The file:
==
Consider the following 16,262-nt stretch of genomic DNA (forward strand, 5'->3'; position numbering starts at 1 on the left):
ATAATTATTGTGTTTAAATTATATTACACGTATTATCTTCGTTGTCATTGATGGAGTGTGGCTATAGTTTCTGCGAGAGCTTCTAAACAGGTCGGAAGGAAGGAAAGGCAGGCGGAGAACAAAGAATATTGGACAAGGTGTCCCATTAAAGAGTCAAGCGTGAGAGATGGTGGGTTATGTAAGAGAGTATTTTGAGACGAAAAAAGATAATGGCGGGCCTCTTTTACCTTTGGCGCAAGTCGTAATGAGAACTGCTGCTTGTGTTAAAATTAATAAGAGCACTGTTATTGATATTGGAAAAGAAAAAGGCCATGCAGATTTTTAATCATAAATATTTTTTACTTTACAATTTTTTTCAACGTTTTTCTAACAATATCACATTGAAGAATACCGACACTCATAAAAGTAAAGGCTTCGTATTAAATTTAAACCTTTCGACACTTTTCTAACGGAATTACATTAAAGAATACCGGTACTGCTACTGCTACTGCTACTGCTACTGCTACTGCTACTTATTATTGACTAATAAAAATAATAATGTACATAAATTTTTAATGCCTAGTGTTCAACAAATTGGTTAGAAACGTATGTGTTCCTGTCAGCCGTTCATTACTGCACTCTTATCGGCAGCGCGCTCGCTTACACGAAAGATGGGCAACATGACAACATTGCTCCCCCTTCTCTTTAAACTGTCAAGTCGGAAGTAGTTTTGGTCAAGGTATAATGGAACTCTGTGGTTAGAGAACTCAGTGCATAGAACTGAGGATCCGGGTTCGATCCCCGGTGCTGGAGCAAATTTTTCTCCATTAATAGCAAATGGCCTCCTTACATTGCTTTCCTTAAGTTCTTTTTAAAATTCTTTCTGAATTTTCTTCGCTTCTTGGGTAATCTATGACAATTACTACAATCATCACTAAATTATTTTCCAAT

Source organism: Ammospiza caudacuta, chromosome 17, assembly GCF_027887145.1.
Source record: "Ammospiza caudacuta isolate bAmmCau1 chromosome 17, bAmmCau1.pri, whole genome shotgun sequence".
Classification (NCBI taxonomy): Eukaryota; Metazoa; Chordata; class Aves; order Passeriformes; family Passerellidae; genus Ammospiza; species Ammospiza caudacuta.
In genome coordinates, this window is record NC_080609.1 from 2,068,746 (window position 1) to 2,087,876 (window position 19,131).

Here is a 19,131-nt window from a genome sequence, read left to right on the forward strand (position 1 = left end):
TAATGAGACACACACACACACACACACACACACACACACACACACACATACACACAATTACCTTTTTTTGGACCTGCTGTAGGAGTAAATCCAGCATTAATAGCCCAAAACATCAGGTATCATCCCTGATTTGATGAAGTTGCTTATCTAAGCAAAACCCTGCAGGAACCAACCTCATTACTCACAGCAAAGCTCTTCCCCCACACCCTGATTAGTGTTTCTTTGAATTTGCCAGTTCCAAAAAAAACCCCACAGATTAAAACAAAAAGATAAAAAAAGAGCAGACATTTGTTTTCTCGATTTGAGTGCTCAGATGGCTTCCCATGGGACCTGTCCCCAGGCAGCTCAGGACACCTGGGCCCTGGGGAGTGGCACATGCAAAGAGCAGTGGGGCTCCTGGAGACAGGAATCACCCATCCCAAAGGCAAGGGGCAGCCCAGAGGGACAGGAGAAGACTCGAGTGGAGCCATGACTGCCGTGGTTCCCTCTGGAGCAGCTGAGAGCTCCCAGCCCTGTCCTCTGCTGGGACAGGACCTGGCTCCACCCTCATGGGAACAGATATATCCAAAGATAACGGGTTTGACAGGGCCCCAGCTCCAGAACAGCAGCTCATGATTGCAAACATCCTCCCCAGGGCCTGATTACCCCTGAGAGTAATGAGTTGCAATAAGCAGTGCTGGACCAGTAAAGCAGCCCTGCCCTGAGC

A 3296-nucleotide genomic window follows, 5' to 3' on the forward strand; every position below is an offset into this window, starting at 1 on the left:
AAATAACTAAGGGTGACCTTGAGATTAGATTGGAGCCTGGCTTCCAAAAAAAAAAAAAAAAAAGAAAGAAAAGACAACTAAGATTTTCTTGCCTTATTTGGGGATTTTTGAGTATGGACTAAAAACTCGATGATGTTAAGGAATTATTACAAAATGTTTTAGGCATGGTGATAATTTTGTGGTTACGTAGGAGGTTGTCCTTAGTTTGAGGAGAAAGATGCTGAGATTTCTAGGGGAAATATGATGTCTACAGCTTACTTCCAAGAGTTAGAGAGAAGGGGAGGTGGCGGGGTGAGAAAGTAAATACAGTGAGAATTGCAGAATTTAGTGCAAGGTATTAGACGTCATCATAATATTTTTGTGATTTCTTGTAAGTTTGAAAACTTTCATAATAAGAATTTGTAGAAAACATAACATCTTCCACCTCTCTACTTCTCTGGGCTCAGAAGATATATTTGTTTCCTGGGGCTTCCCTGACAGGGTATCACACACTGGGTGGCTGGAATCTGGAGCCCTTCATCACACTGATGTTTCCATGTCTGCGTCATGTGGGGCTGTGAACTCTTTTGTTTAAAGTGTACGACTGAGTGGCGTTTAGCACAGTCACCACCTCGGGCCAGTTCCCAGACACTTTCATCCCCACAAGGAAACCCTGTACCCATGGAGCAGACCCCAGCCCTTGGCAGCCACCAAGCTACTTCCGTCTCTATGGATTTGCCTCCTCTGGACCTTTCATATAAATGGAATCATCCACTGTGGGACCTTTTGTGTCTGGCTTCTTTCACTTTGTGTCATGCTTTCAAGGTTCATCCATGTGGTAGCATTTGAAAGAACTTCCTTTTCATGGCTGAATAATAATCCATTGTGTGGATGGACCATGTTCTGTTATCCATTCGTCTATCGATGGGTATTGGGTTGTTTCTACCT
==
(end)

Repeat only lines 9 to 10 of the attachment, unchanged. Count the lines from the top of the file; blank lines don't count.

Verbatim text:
A 3296-nucleotide genomic window follows, 5' to 3' on the forward strand; every position below is an offset into this window, starting at 1 on the left:
AAATAACTAAGGGTGACCTTGAGATTAGATTGGAGCCTGGCTTCCAAAAAAAAAAAAAAAAAAGAAAGAAAAGACAACTAAGATTTTCTTGCCTTATTTGGGGATTTTTGAGTATGGACTAAAAACTCGATGATGTTAAGGAATTATTACAAAATGTTTTAGGCATGGTGATAATTTTGTGGTTACGTAGGAGGTTGTCCTTAGTTTGAGGAGAAAGATGCTGAGATTTCTAGGGGAAATATGATGTCTACAGCTTACTTCCAAGAGTTAGAGAGAAGGGGAGGTGGCGGGGTGAGAAAGTAAATACAGTGAGAATTGCAGAATTTAGTGCAAGGTATTAGACGTCATCATAATATTTTTGTGATTTCTTGTAAGTTTGAAAACTTTCATAATAAGAATTTGTAGAAAACATAACATCTTCCACCTCTCTACTTCTCTGGGCTCAGAAGATATATTTGTTTCCTGGGGCTTCCCTGACAGGGTATCACACACTGGGTGGCTGGAATCTGGAGCCCTTCATCACACTGATGTTTCCATGTCTGCGTCATGTGGGGCTGTGAACTCTTTTGTTTAAAGTGTACGACTGAGTGGCGTTTAGCACAGTCACCACCTCGGGCCAGTTCCCAGACACTTTCATCCCCACAAGGAAACCCTGTACCCATGGAGCAGACCCCAGCCCTTGGCAGCCACCAAGCTACTTCCGTCTCTATGGATTTGCCTCCTCTGGACCTTTCATATAAATGGAATCATCCACTGTGGGACCTTTTGTGTCTGGCTTCTTTCACTTTGTGTCATGCTTTCAAGGTTCATCCATGTGGTAGCATTTGAAAGAACTTCCTTTTCATGGCTGAATAATAATCCATTGTGTGGATGGACCATGTTCTGTTATCCATTCGTCTATCGATGGGTATTGGGTTGTTTCTACCT